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Welcome to the home page for Galway’s Living Bog a unique landscape that is Irish bogland. Bogland is derived from the Irish/Gaelic word “Bogach”. The meaning is soft because of the quaking surfaces and waterlogged conditions found on the bog.  This rare and endangered landscape provides a habitat for some of our rarest flora and fauna, that only live on the bog.  Species found on boglands have adapted over millennia to survive on the nutrient-poor environment.  Many plants were used in herbal medicine.

With increased worry about climate change, people are appreciating the importance of bogs in preventing it. They are a natural carbon sink and often referred to as “Ireland’s Rainforest.” Galway’s Living Bog are part of a larger project which aims to restore 12 active raised bogs nationwide between 2016 and 2020, under the EU funded LIFE project “The Living Bog.”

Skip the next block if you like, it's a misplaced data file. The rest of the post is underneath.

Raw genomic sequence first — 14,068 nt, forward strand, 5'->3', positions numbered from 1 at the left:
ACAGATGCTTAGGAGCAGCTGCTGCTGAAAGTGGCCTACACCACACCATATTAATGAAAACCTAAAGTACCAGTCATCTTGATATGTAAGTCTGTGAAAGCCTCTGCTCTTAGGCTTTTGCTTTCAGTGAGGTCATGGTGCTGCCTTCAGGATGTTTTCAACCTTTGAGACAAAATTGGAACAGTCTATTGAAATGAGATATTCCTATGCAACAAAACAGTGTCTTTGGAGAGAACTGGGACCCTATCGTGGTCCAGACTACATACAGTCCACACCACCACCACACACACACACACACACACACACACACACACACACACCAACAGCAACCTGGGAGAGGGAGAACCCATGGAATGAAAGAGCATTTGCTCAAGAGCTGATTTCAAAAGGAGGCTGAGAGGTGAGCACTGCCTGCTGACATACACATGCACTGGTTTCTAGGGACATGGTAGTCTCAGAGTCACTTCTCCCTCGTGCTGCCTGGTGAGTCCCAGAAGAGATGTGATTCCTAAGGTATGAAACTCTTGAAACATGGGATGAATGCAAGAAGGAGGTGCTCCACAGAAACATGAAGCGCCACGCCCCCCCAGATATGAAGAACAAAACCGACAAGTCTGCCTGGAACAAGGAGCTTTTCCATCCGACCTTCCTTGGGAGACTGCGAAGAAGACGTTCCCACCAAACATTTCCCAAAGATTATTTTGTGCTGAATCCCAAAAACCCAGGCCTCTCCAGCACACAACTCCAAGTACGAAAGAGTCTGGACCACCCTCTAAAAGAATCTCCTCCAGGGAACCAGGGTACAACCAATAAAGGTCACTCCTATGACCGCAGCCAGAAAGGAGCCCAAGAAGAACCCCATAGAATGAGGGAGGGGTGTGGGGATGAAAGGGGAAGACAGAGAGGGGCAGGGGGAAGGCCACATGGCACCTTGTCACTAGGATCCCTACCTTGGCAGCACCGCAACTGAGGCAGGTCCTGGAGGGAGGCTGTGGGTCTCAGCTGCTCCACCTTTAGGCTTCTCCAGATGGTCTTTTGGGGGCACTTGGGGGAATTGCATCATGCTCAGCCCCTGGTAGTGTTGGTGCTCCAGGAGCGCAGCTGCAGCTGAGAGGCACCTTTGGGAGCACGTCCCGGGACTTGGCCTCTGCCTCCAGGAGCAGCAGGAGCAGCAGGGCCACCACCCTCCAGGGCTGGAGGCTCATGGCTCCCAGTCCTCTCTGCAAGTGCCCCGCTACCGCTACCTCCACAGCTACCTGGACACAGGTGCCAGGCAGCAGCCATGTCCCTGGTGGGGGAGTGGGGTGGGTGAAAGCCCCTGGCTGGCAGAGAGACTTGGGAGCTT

Plants that live in the Galway Peatlands

bog cotton

Bog Cotton

In the days of old bog cotton was used to stuff mattresses.

Spaghnum Moss

Spaghnum Moss builds the bog, holds 20 times its weight in water, 5,000 tons were exported per month during WW1 for use as dressings in hospitals.

Heather/Ling

Heather/Ling has small purple flowers, white flowered heather is reputed to bring good luck.

Sundew

Sundew is a small carnivorous plant that obtains extra nutrients by trapping and digesting insects.

Bog Myrtle

The small aromatic shrub with yellow flowers is Bog Myrtle.

Bog Asphodel

Bog Asphodel is a small yellow flowered plant, once used for hair dye, considered toxic for grazing animals as it damages the kidneys & liver.

“Then we have rest, so sweet, so good,

The quiet rest you crave;

The long, deep bogland solitude

That fits a forest’s grave;”

William A. Byrne

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